I had the pleasure of sitting down one-on-one with Steve Chamberlain, senior innovation lead at IDEO’s Chicago office, while he was in town for a two-day JOLT session.
Steve feels that entrepreneurs and startups are not focusing enough on empathy. He says that startups should focus on their brand story right away—to answer the question of “why?”—and that they should keep that story as a focal point while building their businesses. “The empathy piece is so overlooked and is often the most important thing you do,” he says.
Here is some advice for startups Steve shared with me during our conversation.
1. Anyone can be a designer.
Entrepreneurs should stop thinking of themselves as just engineers or developers, and should start looking at themselves as designers. They should be looking for the “whys” in the world.
There’s no need to spend thousands of dollars on research and funding when a startup can get the same results from identifying clear insights early on in the creative process. It’s about testing early on to validate the behaviours you’re trying to change.
Start with design thinking, which is a way to get to ideas. Design thinking is often an afterthought rather than a core idea; however, design thinking should be the process and the story should be the result. The “how” and the “what” come from the original idea and they’re always based on observation, rather than just the technology that exists.
Founders need to have a real clear view of things to be able to bring a voice to their story and to what they’re doing. The brand story is just as important as the experience you’re building.
2. Build credibility with your users.
As you’re writing your brand story, there are several stories you’re telling as part of your experience. Steve explains that people lose that point of view: they lose the why of why they’re doing what they’re doing. Startups need to think holistically and need to develop a narrative that is just as compelling as the experience that they’re creating.
Do your own research. Go to the environment you’re trying to change and spend time with your potential users and customers. Learn from watching others and use your special knowledge to gain insights. It’s important to get out into the real world and to live in the shoes of your users and consumers in order to gain ideas from their experiences and to organize them.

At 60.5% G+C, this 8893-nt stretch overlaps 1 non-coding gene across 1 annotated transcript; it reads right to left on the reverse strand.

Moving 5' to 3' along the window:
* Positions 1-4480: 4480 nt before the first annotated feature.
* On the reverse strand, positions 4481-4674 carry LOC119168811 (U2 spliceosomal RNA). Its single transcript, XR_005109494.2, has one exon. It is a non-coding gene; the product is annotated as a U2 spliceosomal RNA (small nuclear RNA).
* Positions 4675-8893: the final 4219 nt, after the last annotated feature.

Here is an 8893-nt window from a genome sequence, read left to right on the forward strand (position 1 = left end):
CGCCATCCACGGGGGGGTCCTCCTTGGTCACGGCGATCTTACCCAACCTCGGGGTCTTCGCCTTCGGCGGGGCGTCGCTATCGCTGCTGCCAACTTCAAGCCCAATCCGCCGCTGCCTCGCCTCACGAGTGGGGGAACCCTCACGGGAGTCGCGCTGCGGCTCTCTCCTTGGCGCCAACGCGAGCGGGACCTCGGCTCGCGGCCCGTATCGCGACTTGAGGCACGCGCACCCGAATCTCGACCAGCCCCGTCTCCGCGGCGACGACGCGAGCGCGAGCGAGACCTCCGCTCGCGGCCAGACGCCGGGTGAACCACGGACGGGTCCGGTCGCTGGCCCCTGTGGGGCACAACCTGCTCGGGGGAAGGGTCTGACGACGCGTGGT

3. Test often with rapid prototyping.
Startups should use rapid prototyping. It’s important to get feedback right away when building. Time is money and you lose time when you create products that are too polished. Do this throughout the entire startup process and iterate as much as you can. Keep testing.
Everything has insights tied to it. Get to failure faster. Failure is determined by making something, putting it in front of people and allowing them to see it, feel it, touch it and experience it on their own, so that you, the entrepreneur, can learn from their experiences.
4. Tell your story.
Startups should speak in the voice of their users. Spend more time observing the behaviours that you’re trying to change. Not many startups are currently doing this. You can’t design a truly groundbreaking experience without being observant.
Collect quotes that resonate with you in terms of what you’re trying to influence. That is the true vision of empathy.
Why bother doing all of this?
Having a clear point of view brings in empathy from users, consumers and the audiences you’re trying to reach. It helps you to find a clear direction, which is one of the most important steps for a startup. It’s easy to identify a business opportunity, but it’s not as easy to clearly identify what the point of difference might be, what experience you’re creating and what problem you’re solving.